The City of Ballarat is one of the critical subjects of a scathing IBAC report into procurement corruption released today.
The Independent Broad-based Anti-corruption Commission released its special report into the dangers of corruption in procurement processes after investigating Darebin and Ballarat councils.
In the case of the City of Ballarat, IBAC began investigating the behaviour of the council's then 'Manager Sports and Recreation' Lukas Carey in November 2015 and made the following allegations:
- he obtained or facilitated the obtaining of financial advantage by deception in the context of his nondisclosure to the City of Ballarat Council regarding his association with four contractors.
- he falsified work delivered under the contracts and invoices from a company to defraud the council .
- he directed three contractors to invoice specific amounts to ensure expenditure was subject to minimal scrutiny under the council's procurement policy .
- he solicited and received secret commissions from three contractors.
Carey was later convicted of the offences of 'obtaining financial advantage by deception, attempting to commit an indictable offence and soliciting secret commissions.'
He was sentenced to three years' imprisonment and ordered to repay $31,200 to the City of Ballarat Council, according to the report.
Carey's wife Jasmine, Rik McCaig and Derryn Ladson were also found guilty of involvement in Carey's criminal activity, which defrauded the city's ratepayers to an amount of almost $200,000.
At the time of his offending, Carey was being paid $133,000 a year by the City of Ballarat.
The 55-page report makes specific reference to shortcomings in Ballarat council's oversight of procurement policies and the ease with which Carey manipulated those council policies to make fraudulent claims.
It also found City of Ballarat's own investigation into the matter to be inadequate, and council's then 'General Manager' and 'Chief Financial Officer' did not consider themselves to be investigating fraud, but rather a conflict of interest matter.
They failed to keep written notes of their meetings about the matter, beyond the most basic documentation.
It found that, despite having a 'conflict of interest' reporting policy requirement in place, Carey had never advised of any conflict of interest.
This was not unusual at the City of Ballarat, according to IBAC's investigation.
"In a statement to IBAC, the procurement coordinator at the time of the investigation indicated he was responsible for managing conflicts of interest in council dealings and had only been advised of a conflict of interest on 'about six occasions' in the three and a half years that he had occupied the role."
Council also failed to actively segregate duties and rotate employees, or monitor that segregation, which may have prevented the abuse and corruption of the procurement process. It allowed Carey and his partners to submit, approve and review the fraudulent claims for work without adequate scrutiny.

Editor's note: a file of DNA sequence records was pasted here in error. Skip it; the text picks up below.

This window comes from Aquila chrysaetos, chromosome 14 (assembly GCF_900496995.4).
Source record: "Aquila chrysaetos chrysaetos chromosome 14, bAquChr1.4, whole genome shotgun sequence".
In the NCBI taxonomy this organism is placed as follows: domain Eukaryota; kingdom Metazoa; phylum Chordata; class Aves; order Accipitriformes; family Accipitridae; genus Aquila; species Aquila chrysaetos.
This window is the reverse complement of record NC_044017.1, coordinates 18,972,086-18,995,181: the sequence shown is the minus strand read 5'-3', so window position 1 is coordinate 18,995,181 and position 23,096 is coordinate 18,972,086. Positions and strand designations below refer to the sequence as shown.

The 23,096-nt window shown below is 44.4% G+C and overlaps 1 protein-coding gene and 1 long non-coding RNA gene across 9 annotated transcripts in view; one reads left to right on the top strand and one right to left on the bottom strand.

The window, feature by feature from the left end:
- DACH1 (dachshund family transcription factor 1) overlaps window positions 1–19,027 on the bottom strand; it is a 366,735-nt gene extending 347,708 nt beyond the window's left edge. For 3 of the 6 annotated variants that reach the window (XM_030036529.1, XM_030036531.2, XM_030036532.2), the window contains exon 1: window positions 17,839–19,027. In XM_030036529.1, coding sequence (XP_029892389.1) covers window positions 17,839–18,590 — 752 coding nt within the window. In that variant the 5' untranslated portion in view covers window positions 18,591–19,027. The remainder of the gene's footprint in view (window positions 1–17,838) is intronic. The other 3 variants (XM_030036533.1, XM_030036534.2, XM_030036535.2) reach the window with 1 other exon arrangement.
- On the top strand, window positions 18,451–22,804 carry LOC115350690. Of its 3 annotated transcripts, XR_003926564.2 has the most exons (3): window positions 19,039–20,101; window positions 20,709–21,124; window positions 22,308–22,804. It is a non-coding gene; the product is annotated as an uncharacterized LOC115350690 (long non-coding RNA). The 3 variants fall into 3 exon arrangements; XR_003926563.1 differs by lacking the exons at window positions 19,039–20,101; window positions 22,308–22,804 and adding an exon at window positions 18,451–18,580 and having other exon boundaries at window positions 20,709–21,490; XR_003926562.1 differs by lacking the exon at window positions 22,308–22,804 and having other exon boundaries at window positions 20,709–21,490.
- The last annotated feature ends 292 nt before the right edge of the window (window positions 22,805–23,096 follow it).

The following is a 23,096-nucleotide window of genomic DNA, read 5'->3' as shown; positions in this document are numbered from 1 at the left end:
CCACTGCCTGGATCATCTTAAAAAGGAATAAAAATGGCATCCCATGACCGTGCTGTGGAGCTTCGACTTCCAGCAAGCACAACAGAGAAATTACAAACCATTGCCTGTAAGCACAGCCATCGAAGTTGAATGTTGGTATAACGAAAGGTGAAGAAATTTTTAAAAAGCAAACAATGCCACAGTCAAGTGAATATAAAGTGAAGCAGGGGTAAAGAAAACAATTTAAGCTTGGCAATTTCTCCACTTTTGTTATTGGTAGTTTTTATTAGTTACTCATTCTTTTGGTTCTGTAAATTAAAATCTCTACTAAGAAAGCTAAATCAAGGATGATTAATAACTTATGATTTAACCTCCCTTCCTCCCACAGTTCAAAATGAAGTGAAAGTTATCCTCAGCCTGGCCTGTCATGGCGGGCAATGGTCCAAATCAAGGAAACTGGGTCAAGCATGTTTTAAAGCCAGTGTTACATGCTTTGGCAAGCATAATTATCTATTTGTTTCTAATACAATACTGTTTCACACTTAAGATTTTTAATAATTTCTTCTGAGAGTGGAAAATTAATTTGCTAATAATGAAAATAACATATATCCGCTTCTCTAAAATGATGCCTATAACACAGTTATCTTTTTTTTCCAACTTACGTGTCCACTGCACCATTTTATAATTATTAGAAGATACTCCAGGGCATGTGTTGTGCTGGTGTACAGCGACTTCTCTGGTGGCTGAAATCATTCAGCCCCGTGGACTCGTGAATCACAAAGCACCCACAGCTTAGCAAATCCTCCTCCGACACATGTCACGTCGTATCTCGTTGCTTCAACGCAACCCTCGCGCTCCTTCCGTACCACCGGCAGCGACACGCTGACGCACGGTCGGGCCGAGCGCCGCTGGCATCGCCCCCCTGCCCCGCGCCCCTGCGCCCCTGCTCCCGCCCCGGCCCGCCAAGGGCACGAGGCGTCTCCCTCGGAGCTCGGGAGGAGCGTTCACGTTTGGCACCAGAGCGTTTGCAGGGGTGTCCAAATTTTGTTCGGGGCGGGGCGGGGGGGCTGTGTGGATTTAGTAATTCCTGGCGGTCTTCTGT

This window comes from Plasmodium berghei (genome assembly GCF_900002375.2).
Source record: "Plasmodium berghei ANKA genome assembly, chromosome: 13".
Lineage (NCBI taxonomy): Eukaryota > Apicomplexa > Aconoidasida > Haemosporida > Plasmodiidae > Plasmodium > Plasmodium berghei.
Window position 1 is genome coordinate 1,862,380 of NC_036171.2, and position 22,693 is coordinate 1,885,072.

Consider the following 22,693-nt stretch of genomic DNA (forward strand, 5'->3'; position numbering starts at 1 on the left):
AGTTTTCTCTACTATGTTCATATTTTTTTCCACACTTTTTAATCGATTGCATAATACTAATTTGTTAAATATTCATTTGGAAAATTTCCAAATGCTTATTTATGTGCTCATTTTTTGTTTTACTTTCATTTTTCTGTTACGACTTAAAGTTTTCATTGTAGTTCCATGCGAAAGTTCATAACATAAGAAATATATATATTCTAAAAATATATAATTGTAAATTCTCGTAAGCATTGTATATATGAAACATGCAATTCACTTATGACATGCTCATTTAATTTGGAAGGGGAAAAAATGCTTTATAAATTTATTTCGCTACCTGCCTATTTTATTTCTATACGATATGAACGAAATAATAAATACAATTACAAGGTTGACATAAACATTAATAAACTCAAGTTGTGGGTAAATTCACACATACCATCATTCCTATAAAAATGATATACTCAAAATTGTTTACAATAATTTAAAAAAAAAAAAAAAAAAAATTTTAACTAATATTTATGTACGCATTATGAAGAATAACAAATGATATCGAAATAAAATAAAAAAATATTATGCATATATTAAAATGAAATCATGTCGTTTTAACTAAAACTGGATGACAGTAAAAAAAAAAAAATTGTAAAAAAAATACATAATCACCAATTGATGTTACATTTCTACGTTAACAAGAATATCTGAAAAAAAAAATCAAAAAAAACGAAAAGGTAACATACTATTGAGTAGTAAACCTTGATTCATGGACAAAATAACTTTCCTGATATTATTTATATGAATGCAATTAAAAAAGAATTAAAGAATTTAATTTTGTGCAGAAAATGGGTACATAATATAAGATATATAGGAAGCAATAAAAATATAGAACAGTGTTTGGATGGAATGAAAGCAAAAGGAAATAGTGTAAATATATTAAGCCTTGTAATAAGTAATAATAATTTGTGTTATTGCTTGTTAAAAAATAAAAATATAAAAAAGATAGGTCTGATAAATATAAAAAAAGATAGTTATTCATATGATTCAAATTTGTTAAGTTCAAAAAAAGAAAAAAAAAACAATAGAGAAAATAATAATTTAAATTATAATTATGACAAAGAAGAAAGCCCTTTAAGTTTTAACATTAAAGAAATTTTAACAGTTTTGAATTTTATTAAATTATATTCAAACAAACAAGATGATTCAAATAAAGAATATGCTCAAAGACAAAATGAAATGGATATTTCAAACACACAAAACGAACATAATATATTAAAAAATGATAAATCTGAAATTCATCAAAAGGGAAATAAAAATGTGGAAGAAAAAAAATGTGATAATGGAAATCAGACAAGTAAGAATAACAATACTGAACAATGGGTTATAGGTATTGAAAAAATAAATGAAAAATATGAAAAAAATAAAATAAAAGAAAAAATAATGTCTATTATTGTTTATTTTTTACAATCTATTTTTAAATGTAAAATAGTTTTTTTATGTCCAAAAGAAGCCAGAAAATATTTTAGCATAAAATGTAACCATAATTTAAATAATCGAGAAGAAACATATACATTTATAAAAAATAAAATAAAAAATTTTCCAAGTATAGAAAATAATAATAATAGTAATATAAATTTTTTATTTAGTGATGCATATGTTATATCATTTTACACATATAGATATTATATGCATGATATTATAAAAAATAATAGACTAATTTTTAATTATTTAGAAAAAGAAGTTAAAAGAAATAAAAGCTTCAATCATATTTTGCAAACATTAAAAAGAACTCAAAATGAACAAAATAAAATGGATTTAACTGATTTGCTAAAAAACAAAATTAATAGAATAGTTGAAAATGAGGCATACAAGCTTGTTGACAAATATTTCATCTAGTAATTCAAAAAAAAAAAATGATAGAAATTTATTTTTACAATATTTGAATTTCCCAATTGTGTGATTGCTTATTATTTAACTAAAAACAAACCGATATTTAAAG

For example, Carey was able to increase the financial delegation of one of his subordinates from $1000 to $20,000, and then instruct his subordinate to approve payment for invoices he submitted, the report says.
This created the false impression these roles were segregated.
The report was also scathing about City of Ballarat's oversight of senior employees, and said council's original investigation of Carey's behaviour was 'poorly conducted and failed to identify clear policy breaches.'
Council's audits failed to recognise details such as the telephone number used by one of the companies involved in the fraud was in fact Carey's wife's own number and had been supplied to council previously.
Another of his co-convicted, a director of one of the companies involved in the fraud, had provided Carey with a reference check prior to his employment with City of Ballarat.
IBAC recommended the council develop a stronger code of conduct for procurement, and report back in 12 months on the vulnerabilities it had identified within council.
City of Ballarat chief executive officer Justine Linley responded to the report this afternoon with an extensive statement, accepting IBAC's report.
"As CEO of the City of Ballarat I have accepted, implemented, and will report on the recommendations of the IBAC "Special report on corruption risks associated with procurement in local government" tabled in State Parliament today," Ms Linley wrote.
"Since 2016, the City of Ballarat has worked on a detailed reform agenda and continuous improvement in relation to procurement, fraud and risk identification and prevention, conflict of interest and officer conduct.
"We have already considerably strengthened our procurement policies, systems and practices to address the majority of the vulnerabilities identified in the report...
"However, since I began my tenure as CEO I have always accepted there is room for further improvement and, together with my Executive Leadership team, committed to a rolling program of reform over and above the annual review requirements.
"This reform extended to re-setting the organisation's culture, to greater internal communication and staff training, to ensuring that all staff are not only aware of but understand their responsibilities as public servants.
"Often staff can be concerned about repercussions from calling out or questioning activity or behaviours that they feel, believe or suspect may not be right."
Minister for Local Government Adem Somyurek said in a statement: "We'll take the time to properly review IBAC's report and recommendations in full and I strongly encourage councils to also use IBAC's findings to strengthen their own protocols."
You can read IBAC's report in full here.